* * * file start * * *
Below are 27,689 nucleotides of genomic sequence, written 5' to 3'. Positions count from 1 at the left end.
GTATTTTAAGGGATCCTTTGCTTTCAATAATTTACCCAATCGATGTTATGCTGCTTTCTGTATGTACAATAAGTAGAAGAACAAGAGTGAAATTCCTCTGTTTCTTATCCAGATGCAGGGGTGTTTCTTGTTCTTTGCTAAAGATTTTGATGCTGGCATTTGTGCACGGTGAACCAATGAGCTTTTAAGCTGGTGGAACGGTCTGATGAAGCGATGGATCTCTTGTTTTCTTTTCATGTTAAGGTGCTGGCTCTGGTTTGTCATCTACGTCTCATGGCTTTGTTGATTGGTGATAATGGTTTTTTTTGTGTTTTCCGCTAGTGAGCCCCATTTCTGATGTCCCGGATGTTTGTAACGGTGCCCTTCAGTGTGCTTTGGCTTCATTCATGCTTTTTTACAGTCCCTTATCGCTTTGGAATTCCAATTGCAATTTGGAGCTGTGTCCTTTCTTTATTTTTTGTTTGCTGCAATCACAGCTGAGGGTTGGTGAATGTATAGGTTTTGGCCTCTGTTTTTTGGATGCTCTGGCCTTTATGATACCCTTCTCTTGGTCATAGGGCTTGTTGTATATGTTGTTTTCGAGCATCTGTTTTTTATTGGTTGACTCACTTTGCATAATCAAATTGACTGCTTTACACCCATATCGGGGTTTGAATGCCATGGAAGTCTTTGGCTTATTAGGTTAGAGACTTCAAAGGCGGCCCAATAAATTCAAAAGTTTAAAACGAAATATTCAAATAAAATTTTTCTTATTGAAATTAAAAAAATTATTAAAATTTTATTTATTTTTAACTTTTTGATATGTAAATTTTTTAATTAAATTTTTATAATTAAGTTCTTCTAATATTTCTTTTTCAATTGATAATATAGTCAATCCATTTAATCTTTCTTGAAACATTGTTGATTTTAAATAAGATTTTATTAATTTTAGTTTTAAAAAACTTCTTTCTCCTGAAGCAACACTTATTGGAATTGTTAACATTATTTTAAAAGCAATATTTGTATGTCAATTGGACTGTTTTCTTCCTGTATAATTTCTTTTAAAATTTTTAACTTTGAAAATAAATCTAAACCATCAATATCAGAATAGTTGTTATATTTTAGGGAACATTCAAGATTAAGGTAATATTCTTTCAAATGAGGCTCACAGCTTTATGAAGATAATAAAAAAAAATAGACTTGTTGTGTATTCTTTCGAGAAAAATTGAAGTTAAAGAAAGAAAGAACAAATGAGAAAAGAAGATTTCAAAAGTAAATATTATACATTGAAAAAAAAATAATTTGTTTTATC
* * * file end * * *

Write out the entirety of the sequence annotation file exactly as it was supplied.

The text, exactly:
Below are 27,689 nucleotides of genomic sequence, written 5' to 3'. Positions count from 1 at the left end.
GTATTTTAAGGGATCCTTTGCTTTCAATAATTTACCCAATCGATGTTATGCTGCTTTCTGTATGTACAATAAGTAGAAGAACAAGAGTGAAATTCCTCTGTTTCTTATCCAGATGCAGGGGTGTTTCTTGTTCTTTGCTAAAGATTTTGATGCTGGCATTTGTGCACGGTGAACCAATGAGCTTTTAAGCTGGTGGAACGGTCTGATGAAGCGATGGATCTCTTGTTTTCTTTTCATGTTAAGGTGCTGGCTCTGGTTTGTCATCTACGTCTCATGGCTTTGTTGATTGGTGATAATGGTTTTTTTTGTGTTTTCCGCTAGTGAGCCCCATTTCTGATGTCCCGGATGTTTGTAACGGTGCCCTTCAGTGTGCTTTGGCTTCATTCATGCTTTTTTACAGTCCCTTATCGCTTTGGAATTCCAATTGCAATTTGGAGCTGTGTCCTTTCTTTATTTTTTGTTTGCTGCAATCACAGCTGAGGGTTGGTGAATGTATAGGTTTTGGCCTCTGTTTTTTGGATGCTCTGGCCTTTATGATACCCTTCTCTTGGTCATAGGGCTTGTTGTATATGTTGTTTTCGAGCATCTGTTTTTTATTGGTTGACTCACTTTGCATAATCAAATTGACTGCTTTACACCCATATCGGGGTTTGAATGCCATGGAAGTCTTTGGCTTATTAGGTTAGAGACTTCAAAGGCGGCCCAATAAATTCAAAAGTTTAAAACGAAATATTCAAATAAAATTTTTCTTATTGAAATTAAAAAAATTATTAAAATTTTATTTATTTTTAACTTTTTGATATGTAAATTTTTTAATTAAATTTTTATAATTAAGTTCTTCTAATATTTCTTTTTCAATTGATAATATAGTCAATCCATTTAATCTTTCTTGAAACATTGTTGATTTTAAATAAGATTTTATTAATTTTAGTTTTAAAAAACTTCTTTCTCCTGAAGCAACACTTATTGGAATTGTTAACATTATTTTAAAAGCAATATTTGTATGTCAATTGGACTGTTTTCTTCCTGTATAATTTCTTTTAAAATTTTTAACTTTGAAAATAAATCTAAACCATCAATATCAGAATAGTTGTTATATTTTAGGGAACATTCAAGATTAAGGTAATATTCTTTCAAATGAGGCTCACAGCTTTATGAAGATAATAAAAAAAAATAGACTTGTTGTGTATTCTTTCGAGAAAAATTGAAGTTAAAGAAAGAAAGAACAAATGAGAAAAGAAGATTTCAAAAGTAAATATTATACATTGAAAAAAAAATAATTTGTTTTATC